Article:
With interest rates below 2% (sometimes lower than 1%), keeping your money in a savings account can be a not-so-smart decision.  For myself, I have my investments in an investment account that pays market returns (compared to the stock market average). However, I do have one smaller saving account that I use for emergency funds.  The advice given earlier in this article about checking fees in any investment account you open should be followed. Should you get a financial advisor? I have one and I am happy with him. If you don’t have one, you can still go it alone.  One low cost option is to account in an online account like Vanguard will charge you the minimal amount of fees and invest in an index fund. An index fund follows the market closely, so if the stock markets sees large gains, your fund will also (of course, the reverse is also true).  With the historical average going 8-10% increases, this is an easy way to put your money in something relatively safe. The stock market is very volatile in the short term, with large swings, so you want to think long term.  

One of the most important decisions that needs to be made is exactly when to retire.  Should you take Social Security at 62 or wait until 70?  Will you have enough to live off of long term, or will you be forced to cut back dramatically on your income expectations and therefore make drastic changes to your budget?  The average life expectancy is 78.7 years (2018 estimates) – will your money last that long? What about health care? Even with Medicare at age 65, if you want to cover the cost of prescriptions, your out of pocket cost is still $200-$300 a month.  Did you budget for that amount? It’s really worth the time and effort to come up with a plan.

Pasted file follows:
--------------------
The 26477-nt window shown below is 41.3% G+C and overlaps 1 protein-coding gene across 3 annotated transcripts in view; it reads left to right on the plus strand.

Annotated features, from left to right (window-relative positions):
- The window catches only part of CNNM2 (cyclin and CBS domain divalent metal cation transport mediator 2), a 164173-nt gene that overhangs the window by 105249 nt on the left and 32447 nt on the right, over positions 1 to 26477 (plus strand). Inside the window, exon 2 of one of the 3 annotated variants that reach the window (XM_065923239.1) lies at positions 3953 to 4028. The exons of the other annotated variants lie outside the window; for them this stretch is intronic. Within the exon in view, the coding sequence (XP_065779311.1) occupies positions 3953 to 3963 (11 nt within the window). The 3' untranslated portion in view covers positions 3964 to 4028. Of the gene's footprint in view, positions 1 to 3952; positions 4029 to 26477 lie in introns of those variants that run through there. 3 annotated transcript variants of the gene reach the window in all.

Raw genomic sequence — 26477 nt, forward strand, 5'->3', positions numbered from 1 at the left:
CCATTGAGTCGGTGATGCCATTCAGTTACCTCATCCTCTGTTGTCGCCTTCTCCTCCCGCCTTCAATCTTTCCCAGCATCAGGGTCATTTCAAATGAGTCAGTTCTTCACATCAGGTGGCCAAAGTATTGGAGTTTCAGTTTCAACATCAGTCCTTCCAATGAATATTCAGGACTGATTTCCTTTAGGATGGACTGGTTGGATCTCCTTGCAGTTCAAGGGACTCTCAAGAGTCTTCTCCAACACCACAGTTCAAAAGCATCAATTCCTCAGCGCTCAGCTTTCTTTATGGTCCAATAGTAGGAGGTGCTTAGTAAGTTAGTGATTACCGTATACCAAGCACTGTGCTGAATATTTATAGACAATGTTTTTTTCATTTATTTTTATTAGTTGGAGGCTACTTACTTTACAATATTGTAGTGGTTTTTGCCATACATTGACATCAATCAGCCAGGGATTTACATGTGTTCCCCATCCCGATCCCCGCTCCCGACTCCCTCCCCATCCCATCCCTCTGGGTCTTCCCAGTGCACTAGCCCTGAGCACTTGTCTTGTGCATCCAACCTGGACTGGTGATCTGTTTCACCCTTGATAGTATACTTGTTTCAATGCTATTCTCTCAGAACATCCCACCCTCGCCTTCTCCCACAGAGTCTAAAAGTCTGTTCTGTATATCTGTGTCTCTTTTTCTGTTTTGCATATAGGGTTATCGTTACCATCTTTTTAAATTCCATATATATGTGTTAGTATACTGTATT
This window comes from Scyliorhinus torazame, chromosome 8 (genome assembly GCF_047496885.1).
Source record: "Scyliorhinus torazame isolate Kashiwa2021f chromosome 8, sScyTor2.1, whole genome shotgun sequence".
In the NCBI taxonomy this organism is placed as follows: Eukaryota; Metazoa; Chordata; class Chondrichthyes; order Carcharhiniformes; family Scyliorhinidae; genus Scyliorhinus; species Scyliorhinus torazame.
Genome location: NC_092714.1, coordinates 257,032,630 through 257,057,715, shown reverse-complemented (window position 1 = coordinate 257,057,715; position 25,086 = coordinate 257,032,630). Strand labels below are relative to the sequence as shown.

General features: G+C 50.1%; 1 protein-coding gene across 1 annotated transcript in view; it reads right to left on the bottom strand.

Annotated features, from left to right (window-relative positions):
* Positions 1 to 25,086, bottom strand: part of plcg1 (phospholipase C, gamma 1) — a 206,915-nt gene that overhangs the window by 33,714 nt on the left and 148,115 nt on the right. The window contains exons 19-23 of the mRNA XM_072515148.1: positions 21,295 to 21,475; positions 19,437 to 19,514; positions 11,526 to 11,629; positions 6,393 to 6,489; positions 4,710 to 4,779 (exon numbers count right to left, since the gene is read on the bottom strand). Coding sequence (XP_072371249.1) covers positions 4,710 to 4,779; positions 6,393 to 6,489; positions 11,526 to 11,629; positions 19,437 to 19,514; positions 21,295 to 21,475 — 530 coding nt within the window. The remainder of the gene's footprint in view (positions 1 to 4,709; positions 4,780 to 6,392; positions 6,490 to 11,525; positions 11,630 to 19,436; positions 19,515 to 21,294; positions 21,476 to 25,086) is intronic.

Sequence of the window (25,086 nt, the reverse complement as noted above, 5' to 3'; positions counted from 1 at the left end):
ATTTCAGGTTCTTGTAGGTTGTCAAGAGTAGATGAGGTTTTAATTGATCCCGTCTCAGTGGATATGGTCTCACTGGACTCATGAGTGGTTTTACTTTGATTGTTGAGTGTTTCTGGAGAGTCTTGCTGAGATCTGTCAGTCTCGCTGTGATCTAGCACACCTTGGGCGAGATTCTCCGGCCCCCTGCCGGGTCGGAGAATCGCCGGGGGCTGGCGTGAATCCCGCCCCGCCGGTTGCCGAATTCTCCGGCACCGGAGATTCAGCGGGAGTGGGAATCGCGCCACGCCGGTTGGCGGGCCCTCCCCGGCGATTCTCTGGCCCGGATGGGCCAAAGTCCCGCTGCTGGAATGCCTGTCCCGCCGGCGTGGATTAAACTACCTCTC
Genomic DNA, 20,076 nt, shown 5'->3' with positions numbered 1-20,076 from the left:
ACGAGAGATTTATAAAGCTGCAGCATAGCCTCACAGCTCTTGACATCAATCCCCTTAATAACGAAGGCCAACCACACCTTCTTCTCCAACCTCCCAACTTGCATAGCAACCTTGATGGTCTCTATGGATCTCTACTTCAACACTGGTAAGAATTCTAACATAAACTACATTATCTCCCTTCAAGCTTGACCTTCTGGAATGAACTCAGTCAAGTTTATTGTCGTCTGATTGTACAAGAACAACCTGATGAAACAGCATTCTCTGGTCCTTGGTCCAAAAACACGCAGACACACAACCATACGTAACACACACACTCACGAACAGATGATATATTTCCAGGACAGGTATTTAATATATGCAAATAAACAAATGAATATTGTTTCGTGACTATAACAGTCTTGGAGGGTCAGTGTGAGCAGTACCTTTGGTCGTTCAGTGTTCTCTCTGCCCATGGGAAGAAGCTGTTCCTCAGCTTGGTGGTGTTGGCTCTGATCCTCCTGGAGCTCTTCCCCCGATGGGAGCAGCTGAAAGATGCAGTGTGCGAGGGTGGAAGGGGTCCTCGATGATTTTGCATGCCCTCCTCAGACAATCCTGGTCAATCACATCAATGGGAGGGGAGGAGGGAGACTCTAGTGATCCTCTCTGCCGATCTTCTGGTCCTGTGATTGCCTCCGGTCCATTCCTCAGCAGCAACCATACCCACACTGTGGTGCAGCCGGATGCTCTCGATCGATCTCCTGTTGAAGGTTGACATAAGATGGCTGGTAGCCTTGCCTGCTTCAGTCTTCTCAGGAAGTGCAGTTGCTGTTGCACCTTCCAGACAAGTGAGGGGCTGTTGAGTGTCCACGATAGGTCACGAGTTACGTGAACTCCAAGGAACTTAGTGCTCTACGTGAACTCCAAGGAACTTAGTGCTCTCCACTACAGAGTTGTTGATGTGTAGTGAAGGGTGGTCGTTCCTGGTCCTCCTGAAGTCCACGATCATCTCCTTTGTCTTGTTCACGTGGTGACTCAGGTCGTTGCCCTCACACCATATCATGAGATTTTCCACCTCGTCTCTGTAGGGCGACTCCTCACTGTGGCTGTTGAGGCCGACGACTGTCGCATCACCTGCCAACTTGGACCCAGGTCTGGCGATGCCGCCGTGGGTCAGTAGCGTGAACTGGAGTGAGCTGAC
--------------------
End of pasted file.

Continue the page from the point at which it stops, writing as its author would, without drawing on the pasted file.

We’ve only scratched the surface here on personal finance, but the overall message should be that personal finance fitness is a lifestyle choice, much like a wellness plan.  With a little investment of time to research and plan, your life could be a lot more stress-free.